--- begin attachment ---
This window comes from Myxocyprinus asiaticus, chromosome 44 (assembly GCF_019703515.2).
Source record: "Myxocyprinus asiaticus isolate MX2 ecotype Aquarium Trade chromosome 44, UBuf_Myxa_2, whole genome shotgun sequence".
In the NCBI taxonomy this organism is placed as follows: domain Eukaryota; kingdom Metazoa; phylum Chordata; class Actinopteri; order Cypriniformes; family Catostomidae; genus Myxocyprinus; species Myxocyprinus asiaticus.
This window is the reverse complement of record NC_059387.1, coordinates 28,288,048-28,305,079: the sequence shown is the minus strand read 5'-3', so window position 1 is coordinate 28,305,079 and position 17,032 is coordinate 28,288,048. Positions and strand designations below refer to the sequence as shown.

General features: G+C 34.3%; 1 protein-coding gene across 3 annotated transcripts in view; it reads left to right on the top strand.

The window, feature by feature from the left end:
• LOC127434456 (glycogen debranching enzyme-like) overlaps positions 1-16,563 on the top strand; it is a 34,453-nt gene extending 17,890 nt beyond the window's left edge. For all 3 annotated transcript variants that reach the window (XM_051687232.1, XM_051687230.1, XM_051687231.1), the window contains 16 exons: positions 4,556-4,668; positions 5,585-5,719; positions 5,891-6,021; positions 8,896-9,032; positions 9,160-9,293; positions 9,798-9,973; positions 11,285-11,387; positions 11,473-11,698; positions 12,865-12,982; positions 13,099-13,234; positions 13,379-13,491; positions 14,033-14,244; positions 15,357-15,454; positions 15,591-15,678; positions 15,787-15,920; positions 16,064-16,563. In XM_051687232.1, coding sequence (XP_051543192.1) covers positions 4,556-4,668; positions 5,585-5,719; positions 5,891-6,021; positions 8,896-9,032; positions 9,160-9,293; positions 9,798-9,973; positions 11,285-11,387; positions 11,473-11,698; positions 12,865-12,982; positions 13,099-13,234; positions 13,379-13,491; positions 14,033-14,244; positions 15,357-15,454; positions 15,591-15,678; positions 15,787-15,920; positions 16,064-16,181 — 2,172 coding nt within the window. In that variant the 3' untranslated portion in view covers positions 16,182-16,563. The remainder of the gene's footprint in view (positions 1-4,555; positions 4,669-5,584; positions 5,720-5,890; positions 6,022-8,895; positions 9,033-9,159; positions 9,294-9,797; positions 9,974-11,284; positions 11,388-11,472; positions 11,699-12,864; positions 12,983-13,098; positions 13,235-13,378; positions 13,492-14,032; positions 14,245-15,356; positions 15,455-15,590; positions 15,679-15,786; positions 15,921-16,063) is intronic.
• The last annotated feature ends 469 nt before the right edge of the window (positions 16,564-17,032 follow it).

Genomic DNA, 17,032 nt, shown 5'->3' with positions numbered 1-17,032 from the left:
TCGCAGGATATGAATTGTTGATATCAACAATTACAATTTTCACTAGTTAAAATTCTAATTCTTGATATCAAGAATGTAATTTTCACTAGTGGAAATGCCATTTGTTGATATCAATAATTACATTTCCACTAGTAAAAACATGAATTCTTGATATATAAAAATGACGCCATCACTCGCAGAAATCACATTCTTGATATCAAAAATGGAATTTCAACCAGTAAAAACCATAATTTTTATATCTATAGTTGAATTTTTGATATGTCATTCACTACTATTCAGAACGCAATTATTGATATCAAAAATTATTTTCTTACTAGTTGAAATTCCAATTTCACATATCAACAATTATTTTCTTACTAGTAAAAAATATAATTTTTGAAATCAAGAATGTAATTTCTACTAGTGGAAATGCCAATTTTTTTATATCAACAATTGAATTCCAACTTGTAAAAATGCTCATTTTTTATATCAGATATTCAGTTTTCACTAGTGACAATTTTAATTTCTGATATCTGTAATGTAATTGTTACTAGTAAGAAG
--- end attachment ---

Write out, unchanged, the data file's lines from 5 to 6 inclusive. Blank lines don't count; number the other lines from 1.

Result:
General features: G+C 34.3%; 1 protein-coding gene across 3 annotated transcripts in view; it reads left to right on the top strand.

The window, feature by feature from the left end: